Fatigue is defined by a lack of energy, depression, and a decreased desire to engage in physical activities. While it can be alarming as a parent to notice your child is tired or sleepy, we generally find that a tired child is not always a sick child. Some causes of exhaustion can be treated at home, while others may require a trip to the doctor.
Symptoms in Children and Adolescents
There hasn't been any research done to establish if JCFS symptoms differ from adult CFS symptoms. The exhaustion that people with CFS feel when they are tired is not the same as that which healthy people feel when they are tired. It's a certain kind of tiredness that can be rather severe. However, fatigue isn't the only symptom.
Many patients with CFS suffer from a symptom known as post-exertional malaise, which causes them to feel extremely weary after exercising and makes it difficult for them to recover. For two or more days following the original workout, someone with CFS would be unable to duplicate their performance. For many days, they may endure crushing weariness, widespread achiness, decreased mental functions, and flu-like symptoms.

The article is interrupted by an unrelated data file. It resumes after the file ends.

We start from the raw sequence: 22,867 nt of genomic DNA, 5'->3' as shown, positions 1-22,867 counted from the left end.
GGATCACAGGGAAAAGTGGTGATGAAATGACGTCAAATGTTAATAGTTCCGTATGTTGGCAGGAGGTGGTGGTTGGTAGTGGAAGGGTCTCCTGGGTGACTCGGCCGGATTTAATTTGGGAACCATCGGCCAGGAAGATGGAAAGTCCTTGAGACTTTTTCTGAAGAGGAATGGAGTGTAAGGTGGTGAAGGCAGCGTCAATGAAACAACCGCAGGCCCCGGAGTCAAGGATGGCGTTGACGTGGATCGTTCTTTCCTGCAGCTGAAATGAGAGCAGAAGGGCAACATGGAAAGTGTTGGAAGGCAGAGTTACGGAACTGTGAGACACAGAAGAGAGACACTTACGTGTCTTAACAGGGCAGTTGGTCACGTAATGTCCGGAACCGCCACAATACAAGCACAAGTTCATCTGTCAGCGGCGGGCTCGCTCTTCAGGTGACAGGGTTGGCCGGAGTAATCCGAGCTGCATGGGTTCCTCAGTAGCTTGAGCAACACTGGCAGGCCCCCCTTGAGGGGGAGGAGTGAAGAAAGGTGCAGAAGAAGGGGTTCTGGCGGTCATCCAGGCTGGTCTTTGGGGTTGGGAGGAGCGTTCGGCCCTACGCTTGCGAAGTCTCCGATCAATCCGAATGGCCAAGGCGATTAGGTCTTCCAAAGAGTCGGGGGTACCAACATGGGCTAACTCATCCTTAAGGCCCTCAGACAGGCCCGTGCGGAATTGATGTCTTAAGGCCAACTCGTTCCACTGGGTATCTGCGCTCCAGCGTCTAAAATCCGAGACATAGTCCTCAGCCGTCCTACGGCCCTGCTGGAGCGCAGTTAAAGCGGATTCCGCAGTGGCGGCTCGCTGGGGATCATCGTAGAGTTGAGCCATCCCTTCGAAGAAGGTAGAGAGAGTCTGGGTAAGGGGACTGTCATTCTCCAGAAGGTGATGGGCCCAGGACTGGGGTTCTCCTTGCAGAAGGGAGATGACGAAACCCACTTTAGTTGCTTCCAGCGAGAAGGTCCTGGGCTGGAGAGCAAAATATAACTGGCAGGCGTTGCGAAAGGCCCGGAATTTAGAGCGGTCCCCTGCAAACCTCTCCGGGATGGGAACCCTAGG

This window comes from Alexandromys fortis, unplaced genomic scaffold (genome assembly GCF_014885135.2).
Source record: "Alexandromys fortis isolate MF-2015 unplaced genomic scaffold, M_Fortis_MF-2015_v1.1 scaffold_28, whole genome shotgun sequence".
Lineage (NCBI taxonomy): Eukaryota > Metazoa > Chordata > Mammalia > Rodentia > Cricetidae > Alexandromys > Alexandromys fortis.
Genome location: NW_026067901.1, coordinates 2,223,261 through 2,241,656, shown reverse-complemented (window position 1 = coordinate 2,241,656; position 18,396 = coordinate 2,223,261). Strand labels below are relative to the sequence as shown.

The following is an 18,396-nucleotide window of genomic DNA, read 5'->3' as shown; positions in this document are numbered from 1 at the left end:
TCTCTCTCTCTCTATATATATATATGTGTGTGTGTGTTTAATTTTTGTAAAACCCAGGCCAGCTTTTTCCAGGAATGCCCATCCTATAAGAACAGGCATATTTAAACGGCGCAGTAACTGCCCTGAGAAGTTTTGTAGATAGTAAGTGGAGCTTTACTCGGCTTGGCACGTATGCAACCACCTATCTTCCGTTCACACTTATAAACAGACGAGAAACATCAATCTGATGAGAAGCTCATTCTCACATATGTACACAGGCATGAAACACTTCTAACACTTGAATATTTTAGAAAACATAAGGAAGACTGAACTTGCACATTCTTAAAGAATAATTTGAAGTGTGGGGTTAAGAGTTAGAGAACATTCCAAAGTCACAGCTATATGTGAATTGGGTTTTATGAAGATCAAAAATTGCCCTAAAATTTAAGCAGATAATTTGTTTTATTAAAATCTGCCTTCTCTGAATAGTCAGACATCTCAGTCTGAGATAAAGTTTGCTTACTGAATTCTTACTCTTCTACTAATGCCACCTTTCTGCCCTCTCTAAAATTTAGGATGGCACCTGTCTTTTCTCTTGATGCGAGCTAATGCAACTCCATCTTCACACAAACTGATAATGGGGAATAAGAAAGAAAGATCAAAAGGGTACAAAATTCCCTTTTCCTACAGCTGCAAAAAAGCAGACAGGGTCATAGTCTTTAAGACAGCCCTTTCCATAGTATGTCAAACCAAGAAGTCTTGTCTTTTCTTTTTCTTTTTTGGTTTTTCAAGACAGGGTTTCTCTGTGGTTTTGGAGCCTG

Cognitive impairment aka 'brain fog,' is very common. Attention, short-term memory, vocal expressiveness, retention of what is read, and spatial orientation are some of the issues that might arise.
Some persons are severely disabled by only these symptoms, and they may also have a variety of additional ailments. CFS can also cause the following symptoms:
CFS sufferers frequently have comorbid illnesses. These can be mistaken for symptoms, but they may require distinct diagnosis and treatment. The following are examples of overlapping conditions:
What Should I Expect?
Chronic fatigue syndrome is a difficult condition to live with. However, for the majority of people, the symptoms are the most severe at first. They may return at a later time. Teenagers with CFS tend to heal more quickly and fully than adults. Within 5 years after the onset of symptoms, the majority of teenagers will have made a partial or complete recovery.